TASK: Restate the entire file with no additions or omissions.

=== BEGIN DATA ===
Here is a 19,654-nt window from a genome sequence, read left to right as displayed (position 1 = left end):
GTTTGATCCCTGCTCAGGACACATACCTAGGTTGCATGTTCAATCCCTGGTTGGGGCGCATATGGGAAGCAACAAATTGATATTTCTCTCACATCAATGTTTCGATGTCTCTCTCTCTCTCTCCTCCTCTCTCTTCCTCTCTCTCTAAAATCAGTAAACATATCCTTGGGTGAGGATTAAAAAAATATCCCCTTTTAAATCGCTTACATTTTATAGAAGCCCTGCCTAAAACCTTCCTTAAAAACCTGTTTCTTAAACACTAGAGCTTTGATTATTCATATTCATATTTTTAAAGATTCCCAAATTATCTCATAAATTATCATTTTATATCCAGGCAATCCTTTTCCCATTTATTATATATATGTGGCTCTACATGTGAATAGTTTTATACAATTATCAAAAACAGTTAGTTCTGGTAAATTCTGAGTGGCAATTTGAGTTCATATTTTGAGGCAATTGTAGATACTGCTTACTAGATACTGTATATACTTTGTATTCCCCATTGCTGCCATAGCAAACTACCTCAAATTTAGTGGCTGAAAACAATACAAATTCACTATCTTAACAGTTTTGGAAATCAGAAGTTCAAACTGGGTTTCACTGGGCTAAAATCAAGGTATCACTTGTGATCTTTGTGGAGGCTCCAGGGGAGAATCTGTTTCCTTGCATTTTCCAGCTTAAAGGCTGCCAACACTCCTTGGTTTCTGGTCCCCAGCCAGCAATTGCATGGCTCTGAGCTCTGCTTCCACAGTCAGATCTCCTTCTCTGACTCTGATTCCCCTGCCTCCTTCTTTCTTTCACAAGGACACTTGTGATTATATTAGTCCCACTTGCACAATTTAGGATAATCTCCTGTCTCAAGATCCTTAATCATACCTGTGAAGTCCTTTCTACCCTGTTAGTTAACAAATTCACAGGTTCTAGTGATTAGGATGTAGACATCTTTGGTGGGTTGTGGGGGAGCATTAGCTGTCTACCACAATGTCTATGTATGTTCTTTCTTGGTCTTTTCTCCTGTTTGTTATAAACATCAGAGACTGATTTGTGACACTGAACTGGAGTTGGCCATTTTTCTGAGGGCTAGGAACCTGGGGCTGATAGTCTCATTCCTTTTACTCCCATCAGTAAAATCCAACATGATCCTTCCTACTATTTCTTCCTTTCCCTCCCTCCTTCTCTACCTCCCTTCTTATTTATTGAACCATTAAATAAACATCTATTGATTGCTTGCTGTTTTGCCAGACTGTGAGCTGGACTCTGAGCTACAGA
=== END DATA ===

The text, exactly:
Here is a 19,654-nt window from a genome sequence, read left to right as displayed (position 1 = left end):
GTTTGATCCCTGCTCAGGACACATACCTAGGTTGCATGTTCAATCCCTGGTTGGGGCGCATATGGGAAGCAACAAATTGATATTTCTCTCACATCAATGTTTCGATGTCTCTCTCTCTCTCTCCTCCTCTCTCTTCCTCTCTCTCTAAAATCAGTAAACATATCCTTGGGTGAGGATTAAAAAAATATCCCCTTTTAAATCGCTTACATTTTATAGAAGCCCTGCCTAAAACCTTCCTTAAAAACCTGTTTCTTAAACACTAGAGCTTTGATTATTCATATTCATATTTTTAAAGATTCCCAAATTATCTCATAAATTATCATTTTATATCCAGGCAATCCTTTTCCCATTTATTATATATATGTGGCTCTACATGTGAATAGTTTTATACAATTATCAAAAACAGTTAGTTCTGGTAAATTCTGAGTGGCAATTTGAGTTCATATTTTGAGGCAATTGTAGATACTGCTTACTAGATACTGTATATACTTTGTATTCCCCATTGCTGCCATAGCAAACTACCTCAAATTTAGTGGCTGAAAACAATACAAATTCACTATCTTAACAGTTTTGGAAATCAGAAGTTCAAACTGGGTTTCACTGGGCTAAAATCAAGGTATCACTTGTGATCTTTGTGGAGGCTCCAGGGGAGAATCTGTTTCCTTGCATTTTCCAGCTTAAAGGCTGCCAACACTCCTTGGTTTCTGGTCCCCAGCCAGCAATTGCATGGCTCTGAGCTCTGCTTCCACAGTCAGATCTCCTTCTCTGACTCTGATTCCCCTGCCTCCTTCTTTCTTTCACAAGGACACTTGTGATTATATTAGTCCCACTTGCACAATTTAGGATAATCTCCTGTCTCAAGATCCTTAATCATACCTGTGAAGTCCTTTCTACCCTGTTAGTTAACAAATTCACAGGTTCTAGTGATTAGGATGTAGACATCTTTGGTGGGTTGTGGGGGAGCATTAGCTGTCTACCACAATGTCTATGTATGTTCTTTCTTGGTCTTTTCTCCTGTTTGTTATAAACATCAGAGACTGATTTGTGACACTGAACTGGAGTTGGCCATTTTTCTGAGGGCTAGGAACCTGGGGCTGATAGTCTCATTCCTTTTACTCCCATCAGTAAAATCCAACATGATCCTTCCTACTATTTCTTCCTTTCCCTCCCTCCTTCTCTACCTCCCTTCTTATTTATTGAACCATTAAATAAACATCTATTGATTGCTTGCTGTTTTGCCAGACTGTGAGCTGGACTCTGAGCTACAGA